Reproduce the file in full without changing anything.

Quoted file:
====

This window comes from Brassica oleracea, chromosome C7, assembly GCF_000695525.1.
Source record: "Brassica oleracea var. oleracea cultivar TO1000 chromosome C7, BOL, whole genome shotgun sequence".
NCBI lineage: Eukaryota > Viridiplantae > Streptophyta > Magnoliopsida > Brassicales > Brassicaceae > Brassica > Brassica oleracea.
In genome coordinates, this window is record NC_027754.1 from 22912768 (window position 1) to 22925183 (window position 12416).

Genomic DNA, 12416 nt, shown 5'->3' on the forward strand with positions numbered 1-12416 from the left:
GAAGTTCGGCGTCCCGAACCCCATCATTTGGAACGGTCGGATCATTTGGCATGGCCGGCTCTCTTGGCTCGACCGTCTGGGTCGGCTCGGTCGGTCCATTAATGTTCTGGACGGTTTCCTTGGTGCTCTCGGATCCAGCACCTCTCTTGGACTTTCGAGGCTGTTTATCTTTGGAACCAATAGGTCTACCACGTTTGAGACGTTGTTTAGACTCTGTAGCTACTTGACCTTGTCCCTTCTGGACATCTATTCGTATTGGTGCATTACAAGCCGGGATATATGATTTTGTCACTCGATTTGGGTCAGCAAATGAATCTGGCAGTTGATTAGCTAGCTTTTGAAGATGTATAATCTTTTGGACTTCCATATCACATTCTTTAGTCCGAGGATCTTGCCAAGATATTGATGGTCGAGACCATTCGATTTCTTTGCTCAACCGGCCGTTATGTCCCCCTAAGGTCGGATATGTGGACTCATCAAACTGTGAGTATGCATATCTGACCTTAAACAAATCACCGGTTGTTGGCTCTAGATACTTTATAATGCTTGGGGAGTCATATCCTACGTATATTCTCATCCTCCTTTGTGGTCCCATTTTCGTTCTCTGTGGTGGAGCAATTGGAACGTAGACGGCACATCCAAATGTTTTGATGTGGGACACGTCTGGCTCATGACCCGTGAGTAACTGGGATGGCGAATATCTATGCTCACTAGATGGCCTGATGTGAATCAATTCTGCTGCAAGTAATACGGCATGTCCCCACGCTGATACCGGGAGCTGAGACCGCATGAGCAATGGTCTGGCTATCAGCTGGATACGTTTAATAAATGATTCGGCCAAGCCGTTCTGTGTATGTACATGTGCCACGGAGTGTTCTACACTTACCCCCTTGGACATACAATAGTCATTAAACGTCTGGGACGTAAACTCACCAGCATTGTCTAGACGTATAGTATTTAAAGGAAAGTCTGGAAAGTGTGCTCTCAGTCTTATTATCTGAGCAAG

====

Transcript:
This window comes from Brassica oleracea, chromosome C7, assembly GCF_000695525.1.
Source record: "Brassica oleracea var. oleracea cultivar TO1000 chromosome C7, BOL, whole genome shotgun sequence".
NCBI lineage: Eukaryota > Viridiplantae > Streptophyta > Magnoliopsida > Brassicales > Brassicaceae > Brassica > Brassica oleracea.
In genome coordinates, this window is record NC_027754.1 from 22912768 (window position 1) to 22925183 (window position 12416).

Genomic DNA, 12416 nt, shown 5'->3' on the forward strand with positions numbered 1-12416 from the left:
GAAGTTCGGCGTCCCGAACCCCATCATTTGGAACGGTCGGATCATTTGGCATGGCCGGCTCTCTTGGCTCGACCGTCTGGGTCGGCTCGGTCGGTCCATTAATGTTCTGGACGGTTTCCTTGGTGCTCTCGGATCCAGCACCTCTCTTGGACTTTCGAGGCTGTTTATCTTTGGAACCAATAGGTCTACCACGTTTGAGACGTTGTTTAGACTCTGTAGCTACTTGACCTTGTCCCTTCTGGACATCTATTCGTATTGGTGCATTACAAGCCGGGATATATGATTTTGTCACTCGATTTGGGTCAGCAAATGAATCTGGCAGTTGATTAGCTAGCTTTTGAAGATGTATAATCTTTTGGACTTCCATATCACATTCTTTAGTCCGAGGATCTTGCCAAGATATTGATGGTCGAGACCATTCGATTTCTTTGCTCAACCGGCCGTTATGTCCCCCTAAGGTCGGATATGTGGACTCATCAAACTGTGAGTATGCATATCTGACCTTAAACAAATCACCGGTTGTTGGCTCTAGATACTTTATAATGCTTGGGGAGTCATATCCTACGTATATTCTCATCCTCCTTTGTGGTCCCATTTTCGTTCTCTGTGGTGGAGCAATTGGAACGTAGACGGCACATCCAAATGTTTTGATGTGGGACACGTCTGGCTCATGACCCGTGAGTAACTGGGATGGCGAATATCTATGCTCACTAGATGGCCTGATGTGAATCAATTCTGCTGCAAGTAATACGGCATGTCCCCACGCTGATACCGGGAGCTGAGACCGCATGAGCAATGGTCTGGCTATCAGCTGGATACGTTTAATAAATGATTCGGCCAAGCCGTTCTGTGTATGTACATGTGCCACGGAGTGTTCTACACTTACCCCCTTGGACATACAATAGTCATTAAACGTCTGGGACGTAAACTCACCAGCATTGTCTAGACGTATAGTATTTAAAGGAAAGTCTGGAAAGTGTGCTCTCAGTCTTATTATCTGAGCAAG